by Dan Beaulieu
So far, we have talked about service businesses where the company goes to the customer’s home to provide their services from landscaping, to plumbing, to home repairs, to cleaning services. However, these are not the only types of small businesses there are. So, for the next few weeks we are going to switch it up a bit and talk about small on-site businesses such as restaurants, independent hardware stores, clothing stores, fashion salons. The kind of businesses where the customers come to your establishment to do business.
Over the past several decades to successfully own and operate one of these businesses has been more then challenging, to some it has been devastating to say the least. How can you can you compete against the big guys? How can you be open the same hours as Walmart? How can you keep the same inventory as Lowe’s and The Home Depot? How can you provide the same prices as Staples or how can you stay open as many hours as Ruby Tuesday’s and seven days a week to boot? The answer is pretty simple, you can’t. You cannot beat these companies at their own game.
That being said what is the alternative? What are you going to do to become so outstanding that you will not only survive in a marketplace dominated by the huge and intimidating nationals? Look, it’s not easy, but it can be done. It will take hard work, perseverance, dedication, super customer service, and most of all creativity, but it can be done.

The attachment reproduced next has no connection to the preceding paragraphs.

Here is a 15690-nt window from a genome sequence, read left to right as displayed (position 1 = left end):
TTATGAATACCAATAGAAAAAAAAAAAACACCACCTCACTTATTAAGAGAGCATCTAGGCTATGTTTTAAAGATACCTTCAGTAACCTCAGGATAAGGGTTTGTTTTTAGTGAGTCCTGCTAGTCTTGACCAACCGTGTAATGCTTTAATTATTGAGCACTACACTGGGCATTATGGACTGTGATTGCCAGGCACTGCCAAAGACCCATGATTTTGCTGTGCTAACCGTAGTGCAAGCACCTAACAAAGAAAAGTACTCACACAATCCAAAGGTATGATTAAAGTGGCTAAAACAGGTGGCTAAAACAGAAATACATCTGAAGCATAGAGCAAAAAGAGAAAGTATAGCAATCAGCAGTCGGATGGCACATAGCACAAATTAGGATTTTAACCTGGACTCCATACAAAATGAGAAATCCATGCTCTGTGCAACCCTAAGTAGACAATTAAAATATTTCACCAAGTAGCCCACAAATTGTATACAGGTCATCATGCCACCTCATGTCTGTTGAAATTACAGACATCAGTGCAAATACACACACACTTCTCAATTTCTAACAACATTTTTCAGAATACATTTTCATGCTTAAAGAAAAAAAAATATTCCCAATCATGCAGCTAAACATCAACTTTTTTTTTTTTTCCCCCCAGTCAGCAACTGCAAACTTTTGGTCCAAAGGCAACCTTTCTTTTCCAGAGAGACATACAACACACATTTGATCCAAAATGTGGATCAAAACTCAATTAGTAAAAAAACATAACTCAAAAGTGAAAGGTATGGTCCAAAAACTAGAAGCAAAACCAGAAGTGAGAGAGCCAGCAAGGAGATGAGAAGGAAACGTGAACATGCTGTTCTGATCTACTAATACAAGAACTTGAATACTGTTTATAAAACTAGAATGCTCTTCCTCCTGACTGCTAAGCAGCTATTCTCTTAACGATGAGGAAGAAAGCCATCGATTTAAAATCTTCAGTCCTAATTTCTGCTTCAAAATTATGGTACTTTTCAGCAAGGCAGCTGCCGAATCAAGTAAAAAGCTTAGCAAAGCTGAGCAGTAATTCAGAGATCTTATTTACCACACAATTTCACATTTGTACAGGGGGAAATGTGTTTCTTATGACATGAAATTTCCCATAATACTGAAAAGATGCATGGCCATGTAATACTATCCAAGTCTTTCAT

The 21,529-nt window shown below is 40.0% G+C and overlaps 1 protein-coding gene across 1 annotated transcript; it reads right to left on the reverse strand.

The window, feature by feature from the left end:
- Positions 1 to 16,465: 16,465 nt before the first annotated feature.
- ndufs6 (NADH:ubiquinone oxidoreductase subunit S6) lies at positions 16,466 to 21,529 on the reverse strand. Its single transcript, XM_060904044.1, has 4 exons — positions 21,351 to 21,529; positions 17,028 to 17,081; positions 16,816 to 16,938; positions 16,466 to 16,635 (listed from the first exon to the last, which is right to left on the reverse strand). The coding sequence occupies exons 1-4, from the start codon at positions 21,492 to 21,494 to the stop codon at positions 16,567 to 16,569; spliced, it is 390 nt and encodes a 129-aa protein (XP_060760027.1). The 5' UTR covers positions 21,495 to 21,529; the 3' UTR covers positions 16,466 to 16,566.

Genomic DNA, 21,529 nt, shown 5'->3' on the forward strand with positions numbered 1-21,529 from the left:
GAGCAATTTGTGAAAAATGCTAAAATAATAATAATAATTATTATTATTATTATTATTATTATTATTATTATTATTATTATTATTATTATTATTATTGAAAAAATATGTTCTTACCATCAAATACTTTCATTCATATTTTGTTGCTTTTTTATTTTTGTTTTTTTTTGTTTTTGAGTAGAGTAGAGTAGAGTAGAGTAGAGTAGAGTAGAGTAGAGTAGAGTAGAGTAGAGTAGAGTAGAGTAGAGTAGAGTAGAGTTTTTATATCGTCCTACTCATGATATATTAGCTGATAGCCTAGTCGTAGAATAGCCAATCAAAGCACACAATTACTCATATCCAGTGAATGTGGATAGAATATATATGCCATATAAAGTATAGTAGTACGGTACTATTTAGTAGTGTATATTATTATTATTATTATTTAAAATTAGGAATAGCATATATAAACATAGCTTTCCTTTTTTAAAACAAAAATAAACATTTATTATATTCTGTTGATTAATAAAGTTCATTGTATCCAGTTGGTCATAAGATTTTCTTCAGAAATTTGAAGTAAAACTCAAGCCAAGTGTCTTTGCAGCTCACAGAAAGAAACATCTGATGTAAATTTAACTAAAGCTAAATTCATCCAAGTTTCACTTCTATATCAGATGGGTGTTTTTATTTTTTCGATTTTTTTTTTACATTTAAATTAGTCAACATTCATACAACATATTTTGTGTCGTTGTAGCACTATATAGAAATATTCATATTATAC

For the next few weeks we are going to dedicate this column to small businesses, focusing on strategies and tactics that each of them can undertake to be successful. Next week we’ll talk about small restaurants, then retail stores, the week after that hardware stores. Please note dear reader if you have a specific business that is not covered in these columns but would like some advice on how you can not only survive but thrive in this marketplace, please drop me an email and the address below and I’ll be more than happy to accommodate your needs.
To set us up for this series let’s begin by focusing on some of the things that the big guys can’t do. Being big is not always so beautiful. And to exemplify that here are some of the things the big guys cannot do:
- They cannot get personal.
- They cannot treat their customers as individuals.
- They don’t have to help every customer individually.
- They can’t sell like a small retail business can. Example: buy a suit at Kohl’s versus buying a suit at your local tailor, who will give you the best service and the better fitting suit?
- They cannot be flexible. All company policies come from headquarters thousands of miles away which handcuffs the local affiliate when he tries to be flexible with the local clientale.
- They can’t take part in community activities, everything has to be approved at headquarters which is thousands of miles away. Ever try to get a donation for your church’s silent auction from one of the giants? Good luck with that.
- And one more, they don’t have a heart. They are not flesh and blood, they are a bureaucratic institution.
Gee I’m almost starting to feel bad for these giants. Not! But you get the idea, although it feels like they might have all the advantages, it’s not necessarily true, is it? Think about it, being small can be beautiful.
Check in next time when we talk about growing your restaurant business.
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